SONY BMG Scandal

Then there’s the SONY BMG copy protection scandal of 2005. The company secretly installed specific software on millions of CDs in order to prevent piracy and track what certain buyers were up to. But this opened up the door for other malware to be introduced to Windows PCs.4

>> Learn More: Best Antivirus Protection Software for Windows PCs

Machiavelli Rootkit Attack

The Machiavelli rootkit attack is notable because it was the first rootkit attack on the Mac OS X operating systems back in 2009. The attack involved hidden kernel threads, which were used to influence the core systems of the computer. This is another example of why you should never assume the built-in antivirus on your Mac completely protects you from malware. So, Mac users, you’ll also need to remain vigilant and have a good antivirus program beyond the built-in one. Take a look at our guide to the Best Antivirus for Macs in 2024.

How to Protect Yourself Against Rootkit Attacks

We always emphasize keeping your system clean and clear of any and all malware, and this is especially important when it comes to rootkit attacks, which can really do a number on your system. The key is to be proactive by regularly and consistently using this advice.

Here are a few things you can do to protect yourself from rootkit attacks:

  1. Install a good antivirus software: When it comes to rootkits, it’s essential that you use a good antivirus program and keep it up-to-date. You should be regularly scanning your system. This will keep you protected from rootkit attacks.
Kaspersky Antivirus App Home Screen
Kaspersky Antivirus App Home Screen
  1. Be careful of phishing: Phishing is a lot more sophisticated these days, and those unwanted emails that land in your inbox often look like they’re from legitimate companies or someone you know or trust. So here’s our rule for recognizing phishing attempts: Check, double check, and even triple check that the message is coming from someone you know and trust. This also applies to text messages.

FYI: Nowadays, phishing has expanded beyond emails and phone calls. Modern phishing uses text messages as well. It’s called “Smishing.” Check out our guide to phishing text messages for tips on recognizing these scams.

  1. Get a good firewall: Firewalls work to scan devices for threats, but also do so across the entire network. Our favorite firewall software usually comes with antivirus software, so you can kill two birds with one stone.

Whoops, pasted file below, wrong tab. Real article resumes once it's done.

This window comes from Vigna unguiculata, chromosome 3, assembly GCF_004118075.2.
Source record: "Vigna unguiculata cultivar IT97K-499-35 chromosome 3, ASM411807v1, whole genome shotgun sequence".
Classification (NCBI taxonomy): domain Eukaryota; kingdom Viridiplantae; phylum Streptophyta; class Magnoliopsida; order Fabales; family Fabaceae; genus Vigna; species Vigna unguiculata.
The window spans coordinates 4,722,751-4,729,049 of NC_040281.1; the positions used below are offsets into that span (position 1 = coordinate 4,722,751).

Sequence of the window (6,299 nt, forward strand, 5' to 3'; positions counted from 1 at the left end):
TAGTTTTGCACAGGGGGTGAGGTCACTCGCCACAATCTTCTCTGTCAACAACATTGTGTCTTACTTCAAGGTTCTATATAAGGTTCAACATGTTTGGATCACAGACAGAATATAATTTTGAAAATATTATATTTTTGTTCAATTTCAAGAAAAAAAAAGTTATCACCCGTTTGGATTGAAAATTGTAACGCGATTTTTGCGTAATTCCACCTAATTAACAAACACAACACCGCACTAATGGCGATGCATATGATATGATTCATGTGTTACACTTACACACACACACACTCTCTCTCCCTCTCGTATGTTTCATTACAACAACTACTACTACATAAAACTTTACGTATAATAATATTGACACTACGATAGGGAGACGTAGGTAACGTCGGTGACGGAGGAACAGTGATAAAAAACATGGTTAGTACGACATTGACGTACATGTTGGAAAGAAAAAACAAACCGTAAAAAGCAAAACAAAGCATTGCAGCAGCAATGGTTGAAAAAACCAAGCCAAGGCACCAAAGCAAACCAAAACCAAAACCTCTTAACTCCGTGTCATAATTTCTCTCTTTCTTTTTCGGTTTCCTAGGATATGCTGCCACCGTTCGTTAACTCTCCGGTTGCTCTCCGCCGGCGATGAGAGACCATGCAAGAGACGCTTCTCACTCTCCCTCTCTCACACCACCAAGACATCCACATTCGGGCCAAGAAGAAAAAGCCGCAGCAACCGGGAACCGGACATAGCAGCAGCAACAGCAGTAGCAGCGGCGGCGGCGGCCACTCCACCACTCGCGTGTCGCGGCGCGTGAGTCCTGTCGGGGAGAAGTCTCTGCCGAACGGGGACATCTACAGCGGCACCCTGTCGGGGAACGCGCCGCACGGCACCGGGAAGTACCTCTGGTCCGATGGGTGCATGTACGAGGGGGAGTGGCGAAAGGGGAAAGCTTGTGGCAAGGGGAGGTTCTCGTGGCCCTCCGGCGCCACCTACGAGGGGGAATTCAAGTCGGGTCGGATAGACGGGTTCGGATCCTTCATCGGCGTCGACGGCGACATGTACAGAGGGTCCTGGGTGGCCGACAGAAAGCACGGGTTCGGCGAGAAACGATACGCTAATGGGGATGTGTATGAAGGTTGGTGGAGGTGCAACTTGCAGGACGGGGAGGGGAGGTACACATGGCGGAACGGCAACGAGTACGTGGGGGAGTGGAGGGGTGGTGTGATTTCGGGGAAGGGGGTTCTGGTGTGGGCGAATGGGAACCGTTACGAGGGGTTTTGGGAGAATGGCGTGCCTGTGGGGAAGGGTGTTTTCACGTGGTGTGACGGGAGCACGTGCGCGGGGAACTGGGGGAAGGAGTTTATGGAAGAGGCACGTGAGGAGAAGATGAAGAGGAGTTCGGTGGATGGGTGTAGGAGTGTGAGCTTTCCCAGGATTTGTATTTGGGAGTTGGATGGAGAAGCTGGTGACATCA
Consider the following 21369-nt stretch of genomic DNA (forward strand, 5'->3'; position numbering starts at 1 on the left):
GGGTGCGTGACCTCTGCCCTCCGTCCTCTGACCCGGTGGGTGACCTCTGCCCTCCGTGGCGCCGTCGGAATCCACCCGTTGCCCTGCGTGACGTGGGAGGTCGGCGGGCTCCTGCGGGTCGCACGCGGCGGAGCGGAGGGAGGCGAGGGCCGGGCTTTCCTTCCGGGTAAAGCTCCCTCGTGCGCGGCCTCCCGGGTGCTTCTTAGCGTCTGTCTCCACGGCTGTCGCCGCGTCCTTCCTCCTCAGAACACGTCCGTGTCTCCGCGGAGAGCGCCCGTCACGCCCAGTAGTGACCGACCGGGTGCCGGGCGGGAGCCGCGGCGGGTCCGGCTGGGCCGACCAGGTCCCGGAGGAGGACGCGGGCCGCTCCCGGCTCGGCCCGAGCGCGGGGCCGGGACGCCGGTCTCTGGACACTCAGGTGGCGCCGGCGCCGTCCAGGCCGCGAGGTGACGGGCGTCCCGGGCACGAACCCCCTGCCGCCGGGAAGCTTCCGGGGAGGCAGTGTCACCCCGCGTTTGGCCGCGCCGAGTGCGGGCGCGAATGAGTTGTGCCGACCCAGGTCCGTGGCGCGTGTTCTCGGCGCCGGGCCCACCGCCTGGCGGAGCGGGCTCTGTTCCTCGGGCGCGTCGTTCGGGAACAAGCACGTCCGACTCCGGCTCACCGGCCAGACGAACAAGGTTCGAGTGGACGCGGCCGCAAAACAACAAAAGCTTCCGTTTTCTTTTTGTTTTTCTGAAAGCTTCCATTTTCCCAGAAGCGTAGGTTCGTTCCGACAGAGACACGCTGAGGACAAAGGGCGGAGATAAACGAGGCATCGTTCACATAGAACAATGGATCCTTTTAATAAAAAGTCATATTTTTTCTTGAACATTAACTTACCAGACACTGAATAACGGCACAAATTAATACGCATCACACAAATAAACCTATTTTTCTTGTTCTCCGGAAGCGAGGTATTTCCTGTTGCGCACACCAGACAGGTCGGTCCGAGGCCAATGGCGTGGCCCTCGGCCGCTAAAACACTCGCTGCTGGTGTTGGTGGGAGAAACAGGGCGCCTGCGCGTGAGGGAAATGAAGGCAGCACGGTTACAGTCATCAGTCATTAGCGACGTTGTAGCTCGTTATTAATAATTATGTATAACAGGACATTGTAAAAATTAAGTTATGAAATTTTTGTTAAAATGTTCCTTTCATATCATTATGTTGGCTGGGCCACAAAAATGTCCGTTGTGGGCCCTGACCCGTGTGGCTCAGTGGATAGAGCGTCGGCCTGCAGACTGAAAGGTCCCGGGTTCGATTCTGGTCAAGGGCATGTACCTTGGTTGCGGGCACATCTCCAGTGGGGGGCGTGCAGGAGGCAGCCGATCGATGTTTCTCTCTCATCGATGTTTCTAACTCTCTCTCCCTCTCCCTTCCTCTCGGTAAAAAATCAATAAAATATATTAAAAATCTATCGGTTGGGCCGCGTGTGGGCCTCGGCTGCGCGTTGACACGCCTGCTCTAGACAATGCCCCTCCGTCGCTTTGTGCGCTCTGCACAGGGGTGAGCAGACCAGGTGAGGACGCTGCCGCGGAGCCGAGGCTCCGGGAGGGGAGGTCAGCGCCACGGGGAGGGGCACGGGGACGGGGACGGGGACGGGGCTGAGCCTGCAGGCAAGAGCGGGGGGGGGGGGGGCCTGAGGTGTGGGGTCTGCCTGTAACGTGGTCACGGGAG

2. Have a VPN: Virtual Private Networks (VPNs) hide your device’s IP address and keep your web activity encrypted. This makes your devices less vulnerable to hacking. We even made a roundup of our top-rated VPNs to make it easier for you to find one that gives you the protection you need.
  3. Keep your software up-to-date: This is one we’d like to emphasize. Keeping your antivirus software up-to-date is great. But all of your applications should be updated regularly, too. It’s important to have your applications running with the best security fixes and measures.
NordVPN connected to United Arab Emirates
NordVPN connected to United Arab Emirates

A Recap on Rootkits

Rootkits have come a long way since they first appeared on Linux. The first rootkit for Windows appeared near the turn of the 21st century. A type of malware, rootkits can give a bad actor control of your computer without your consent or knowledge. They’re also intimidating because they can disable your antivirus software.

The key to avoiding rootkits is to be proactive, regularly scan your system using antivirus software, and keep all of your applications updated with the latest security features.

Rootkit Frequently Asked Questions

Before we part ways, here are some of the most frequently asked questions we’ve been getting about rootkits, and some of our answers:

  • What is a rootkit?

    A rootkit is a type of malware that can give a hacker access to your computer without your consent or knowledge. Rootkits can even affect antivirus software.

  • What can I do to stay safe?

    Make sure your antivirus software is up-to-date, avoid falling victim to phishing scams, and use a good firewall.

  • When was the first rootkit created?

    Rootkits emerged in the 1990s and were originally created to compromise Linux operating systems. Rootkits for Windows and macOS emerged later.

  • What types of rootkits are there?

    There are a number, including memory rootkits, kernel rootkits, and bootloader rootkits. Each manifests in a different way on your computer.

Citations
  1. CyberNews. (2021). Threat actors use costly rootkits to attack governments and research institutes.
    cybernews.com/news/threat-actors-use-costly-rootkits-to-attack-governments-and-research-institutes/#google_vignette

  2. HP. (2013). UEFI pre-boot guidelines and Microsoft® Windows® 8 UEFI Secure Bootfor HP Business PCs.
    h10032.www1.hp.com/ctg/Manual/c03857419.pdf

  3. Security Affairs. (2021). DIRTYMOE BOTNET INFECTED 100,000+ WINDOWS SYSTEMS IN H1 2021.
    securityaffairs.com/119230/malware/dirtymoe-botnet-growing.html

  4. The Register. (2021). Revealed: Remember the Sony rootkit rumpus? It was almost oh so much worse.
    theregister.com/2021/12/10/autorunning_away/